As we drive up I-49 through Fayetteville, Arkansas, I am most surprised by just how busy everything looks. Things have changed dramatically since the last time I made this five-and-a-half-hour drive, some 20 years ago.
Instead of a winding two-lane, my wife Laura and I are cruising smoothly along a modern divided highway in our little Honda Civic — at least until we hit the traffic. The area between Fayetteville and Bentonville has undergone tremendous growth, and it’s stop-and-go through construction zones until we find the exit for the Crystal Bridges Museum of American Art.
O ur first glimpse of Crystal Bridges, the first major art museum to be opened (in 2011) in America since 1974, is a raw concrete structure that turns out to be the parking garage. “Brutalism,” I mumble into my recorder. “Great.”
But I discover how wrong I was as the building reveals itself. Designed by Israeli-Canadian architect Moshe Safdie, the museum bears no resemblance to the much-hated institutional style of the 1960s. Instead, the galleries are built around and over two ponds fed by natural springs. Three and a half miles of walking trails snake through the museum’s hilly grounds, which are dotted with artworks. “When you’re inside, you have these grand views of the landscape,” says Beth Bobbitt, the museum’s public relations manager. “When you’re out on the trails, you’re going to run into Robert Indiana’s LOVE and other sculptures on the path.”
Crystal Bridges was the brainchild of Alice Walton, daughter of Walmart founder Sam. “It was her vision,” Bobbit says. “She really wanted it to be here in Bentonville. This is where she grew up. There wasn’t anything [like it] here. The closest museum was Tulsa or Memphis. She felt like this region was missing something. She wanted to make it accessible, so it’s free of charge, sponsored by Walmart.”
Bobbitt grew up in the region, left to get an education, and returned to work at the museum. “It’s been amazing to see Crystal Bridges’ effect on the community, with all the galleries and restaurants opening up around us,” she says. “If you had gone to downtown Bentonville five years ago, you wouldn’t have seen anything.”
Curator Chad Alligood was also drawn by the opportunity to help develop a new, world-class museum. “There was a dearth of arts opportunities in the region. In terms of collecting and interpreting American art for a large audience, that just didn’t exist. And there was a real thirst for it,” he says.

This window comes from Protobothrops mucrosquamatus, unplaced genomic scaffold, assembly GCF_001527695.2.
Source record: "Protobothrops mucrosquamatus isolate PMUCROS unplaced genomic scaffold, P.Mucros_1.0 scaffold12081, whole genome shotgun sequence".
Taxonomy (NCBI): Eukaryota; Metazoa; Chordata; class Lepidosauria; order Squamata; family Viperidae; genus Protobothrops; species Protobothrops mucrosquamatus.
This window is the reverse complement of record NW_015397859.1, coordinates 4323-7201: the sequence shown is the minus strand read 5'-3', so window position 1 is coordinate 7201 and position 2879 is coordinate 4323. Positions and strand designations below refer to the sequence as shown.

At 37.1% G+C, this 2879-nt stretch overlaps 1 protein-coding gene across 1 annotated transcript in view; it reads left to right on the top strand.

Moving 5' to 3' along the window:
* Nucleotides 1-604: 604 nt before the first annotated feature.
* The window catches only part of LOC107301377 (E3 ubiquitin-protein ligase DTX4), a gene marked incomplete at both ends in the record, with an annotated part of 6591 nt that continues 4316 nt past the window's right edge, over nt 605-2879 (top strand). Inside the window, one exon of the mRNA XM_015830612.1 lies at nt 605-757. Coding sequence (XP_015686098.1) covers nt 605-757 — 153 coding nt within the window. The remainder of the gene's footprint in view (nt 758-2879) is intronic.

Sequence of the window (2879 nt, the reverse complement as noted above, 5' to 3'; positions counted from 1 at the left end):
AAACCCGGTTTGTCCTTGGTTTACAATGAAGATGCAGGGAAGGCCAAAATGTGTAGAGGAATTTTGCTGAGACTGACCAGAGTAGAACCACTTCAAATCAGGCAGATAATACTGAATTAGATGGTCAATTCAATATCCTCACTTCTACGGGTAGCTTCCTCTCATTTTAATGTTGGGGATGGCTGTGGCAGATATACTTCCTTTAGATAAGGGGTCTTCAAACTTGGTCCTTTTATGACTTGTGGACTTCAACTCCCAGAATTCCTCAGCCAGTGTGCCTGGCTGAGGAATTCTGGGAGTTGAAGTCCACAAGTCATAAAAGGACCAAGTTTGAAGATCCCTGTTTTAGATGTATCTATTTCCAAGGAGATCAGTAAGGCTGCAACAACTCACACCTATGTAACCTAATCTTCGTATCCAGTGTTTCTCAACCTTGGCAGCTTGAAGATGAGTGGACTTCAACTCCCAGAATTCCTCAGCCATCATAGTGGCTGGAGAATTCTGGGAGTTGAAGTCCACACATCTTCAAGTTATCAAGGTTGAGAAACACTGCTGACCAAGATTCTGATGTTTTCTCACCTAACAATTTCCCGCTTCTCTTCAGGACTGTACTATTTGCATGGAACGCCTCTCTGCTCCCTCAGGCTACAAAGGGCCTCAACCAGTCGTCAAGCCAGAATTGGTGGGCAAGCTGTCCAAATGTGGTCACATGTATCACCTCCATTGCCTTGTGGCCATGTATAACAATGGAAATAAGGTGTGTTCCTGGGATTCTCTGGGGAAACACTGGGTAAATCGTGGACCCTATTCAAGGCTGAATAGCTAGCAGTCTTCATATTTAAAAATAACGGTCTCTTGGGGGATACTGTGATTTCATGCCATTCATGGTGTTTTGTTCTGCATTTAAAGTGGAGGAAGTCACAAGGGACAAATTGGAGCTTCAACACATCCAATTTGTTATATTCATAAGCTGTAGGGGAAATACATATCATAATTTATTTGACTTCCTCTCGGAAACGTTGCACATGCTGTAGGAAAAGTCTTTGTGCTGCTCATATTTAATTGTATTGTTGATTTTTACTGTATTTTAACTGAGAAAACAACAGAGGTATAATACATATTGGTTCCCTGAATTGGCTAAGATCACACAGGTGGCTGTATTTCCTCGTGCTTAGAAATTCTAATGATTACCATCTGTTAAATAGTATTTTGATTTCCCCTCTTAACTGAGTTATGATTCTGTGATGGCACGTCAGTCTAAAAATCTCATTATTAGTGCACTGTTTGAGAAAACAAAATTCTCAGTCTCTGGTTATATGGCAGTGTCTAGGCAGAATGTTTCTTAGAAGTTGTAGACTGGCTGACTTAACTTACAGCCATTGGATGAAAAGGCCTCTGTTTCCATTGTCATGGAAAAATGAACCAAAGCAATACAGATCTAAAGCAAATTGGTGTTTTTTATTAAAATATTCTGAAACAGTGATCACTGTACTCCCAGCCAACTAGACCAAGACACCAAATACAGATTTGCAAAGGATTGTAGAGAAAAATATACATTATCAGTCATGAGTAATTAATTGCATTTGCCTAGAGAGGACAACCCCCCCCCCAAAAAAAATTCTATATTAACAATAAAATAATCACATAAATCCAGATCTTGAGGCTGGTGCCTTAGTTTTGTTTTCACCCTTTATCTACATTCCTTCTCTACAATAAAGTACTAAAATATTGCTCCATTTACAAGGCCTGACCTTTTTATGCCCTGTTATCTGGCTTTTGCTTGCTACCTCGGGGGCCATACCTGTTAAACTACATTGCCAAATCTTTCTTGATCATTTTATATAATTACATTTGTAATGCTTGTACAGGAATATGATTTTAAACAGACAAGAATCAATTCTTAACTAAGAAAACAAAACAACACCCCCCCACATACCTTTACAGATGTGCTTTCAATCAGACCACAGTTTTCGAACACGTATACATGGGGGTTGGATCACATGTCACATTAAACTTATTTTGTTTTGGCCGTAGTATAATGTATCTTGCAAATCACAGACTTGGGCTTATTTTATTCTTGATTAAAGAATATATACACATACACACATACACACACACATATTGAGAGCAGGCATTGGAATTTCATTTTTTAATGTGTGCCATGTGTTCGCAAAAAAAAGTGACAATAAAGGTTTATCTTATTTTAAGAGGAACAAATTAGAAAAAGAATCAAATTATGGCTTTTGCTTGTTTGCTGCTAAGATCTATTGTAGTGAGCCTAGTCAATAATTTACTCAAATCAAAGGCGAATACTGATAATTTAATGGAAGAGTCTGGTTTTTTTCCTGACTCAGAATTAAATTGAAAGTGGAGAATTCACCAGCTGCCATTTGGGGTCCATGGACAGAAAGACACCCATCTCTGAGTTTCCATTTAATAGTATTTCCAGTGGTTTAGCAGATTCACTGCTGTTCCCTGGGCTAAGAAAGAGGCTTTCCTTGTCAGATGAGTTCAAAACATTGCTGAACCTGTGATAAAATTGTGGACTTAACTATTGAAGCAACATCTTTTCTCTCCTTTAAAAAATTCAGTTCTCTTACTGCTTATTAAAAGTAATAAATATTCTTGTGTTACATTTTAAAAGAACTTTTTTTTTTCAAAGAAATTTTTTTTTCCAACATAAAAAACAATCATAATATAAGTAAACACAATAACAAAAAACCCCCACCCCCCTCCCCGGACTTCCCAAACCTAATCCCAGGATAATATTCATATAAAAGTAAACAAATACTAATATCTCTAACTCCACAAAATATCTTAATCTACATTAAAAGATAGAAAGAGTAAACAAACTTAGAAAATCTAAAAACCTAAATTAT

When Crystal Bridges opened in 2011, Alligood organized the first exhibition, called “State of the Art.” He traveled the country, visiting 1,000 artists in their studios to choose 227 contemporary works for the blockbuster show.
During our visit, the big attraction was “Warhol’s Nature,” which presented a side of the artist rarely seen. Andy Warhol wasn’t all soup cans and celebrity portraits. Among the many rarely seen works featured in the exhibit are images from his “Flowers” series and a late-period, largely monochrome landscape of an erupting Vesuvius. “Our mission is to celebrate the American spirit in a setting that combines the power of art with the beauty of nature,” Alligood says. “That intersection of art and nature is very important to us.”
The museum’s newest acquisition is one of its most spectacular. “We’re a young institution,” Bobbitt says. “Who would have thought a few years ago we would get a Frank Lloyd Wright house?”
Originally built beside the Millstone River in New Jersey, the house was owned for many years by a pair of married architects. “They had kept it up as best they could, but it was continuing to flood. It was in danger,” says Bobbitt.
The 1,800-square-foot home was moved to the Crystal Bridges grounds and restored. “It’s all original, all mahogany,” says Bobbitt. “The frame, the structure, everything is from the original house.” It’s a Usonian, one of some 60 moderately priced homes first built by Wright in the 1930s. “Frank Lloyd Wright’s philosophy,” she explains, “was that he wanted to make [such homes] affordable for all Americans.”
Crystal Bridges is the largest museum in America dedicated entirely to American art, and we stroll all afternoon among masterpieces from the Colonial period to Jackson Pollack and beyond.